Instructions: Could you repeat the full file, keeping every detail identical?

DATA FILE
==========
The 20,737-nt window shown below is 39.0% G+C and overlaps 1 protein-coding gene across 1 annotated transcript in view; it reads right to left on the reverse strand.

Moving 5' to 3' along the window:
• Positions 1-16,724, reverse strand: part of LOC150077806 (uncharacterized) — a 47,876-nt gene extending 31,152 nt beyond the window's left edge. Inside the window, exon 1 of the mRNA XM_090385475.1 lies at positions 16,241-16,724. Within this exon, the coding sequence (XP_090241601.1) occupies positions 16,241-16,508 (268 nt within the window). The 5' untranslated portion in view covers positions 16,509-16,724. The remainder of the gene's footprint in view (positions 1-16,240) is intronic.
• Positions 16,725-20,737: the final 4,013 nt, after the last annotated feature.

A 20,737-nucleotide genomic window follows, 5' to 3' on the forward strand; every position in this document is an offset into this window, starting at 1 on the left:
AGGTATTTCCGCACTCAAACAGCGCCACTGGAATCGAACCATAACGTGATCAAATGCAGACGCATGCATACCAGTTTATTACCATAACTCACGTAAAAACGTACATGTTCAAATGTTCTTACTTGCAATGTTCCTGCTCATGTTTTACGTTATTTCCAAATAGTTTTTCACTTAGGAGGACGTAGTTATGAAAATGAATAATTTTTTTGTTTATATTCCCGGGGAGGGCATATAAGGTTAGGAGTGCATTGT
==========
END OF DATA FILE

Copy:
The 20,737-nt window shown below is 39.0% G+C and overlaps 1 protein-coding gene across 1 annotated transcript in view; it reads right to left on the reverse strand.

Moving 5' to 3' along the window:
• Positions 1-16,724, reverse strand: part of LOC150077806 (uncharacterized) — a 47,876-nt gene extending 31,152 nt beyond the window's left edge. Inside the window, exon 1 of the mRNA XM_090385475.1 lies at positions 16,241-16,724. Within this exon, the coding sequence (XP_090241601.1) occupies positions 16,241-16,508 (268 nt within the window). The 5' untranslated portion in view covers positions 16,509-16,724. The remainder of the gene's footprint in view (positions 1-16,240) is intronic.
• Positions 16,725-20,737: the final 4,013 nt, after the last annotated feature.

A 20,737-nucleotide genomic window follows, 5' to 3' on the forward strand; every position in this document is an offset into this window, starting at 1 on the left:
AGGTATTTCCGCACTCAAACAGCGCCACTGGAATCGAACCATAACGTGATCAAATGCAGACGCATGCATACCAGTTTATTACCATAACTCACGTAAAAACGTACATGTTCAAATGTTCTTACTTGCAATGTTCCTGCTCATGTTTTACGTTATTTCCAAATAGTTTTTCACTTAGGAGGACGTAGTTATGAAAATGAATAATTTTTTTGTTTATATTCCCGGGGAGGGCATATAAGGTTAGGAGTGCATTGT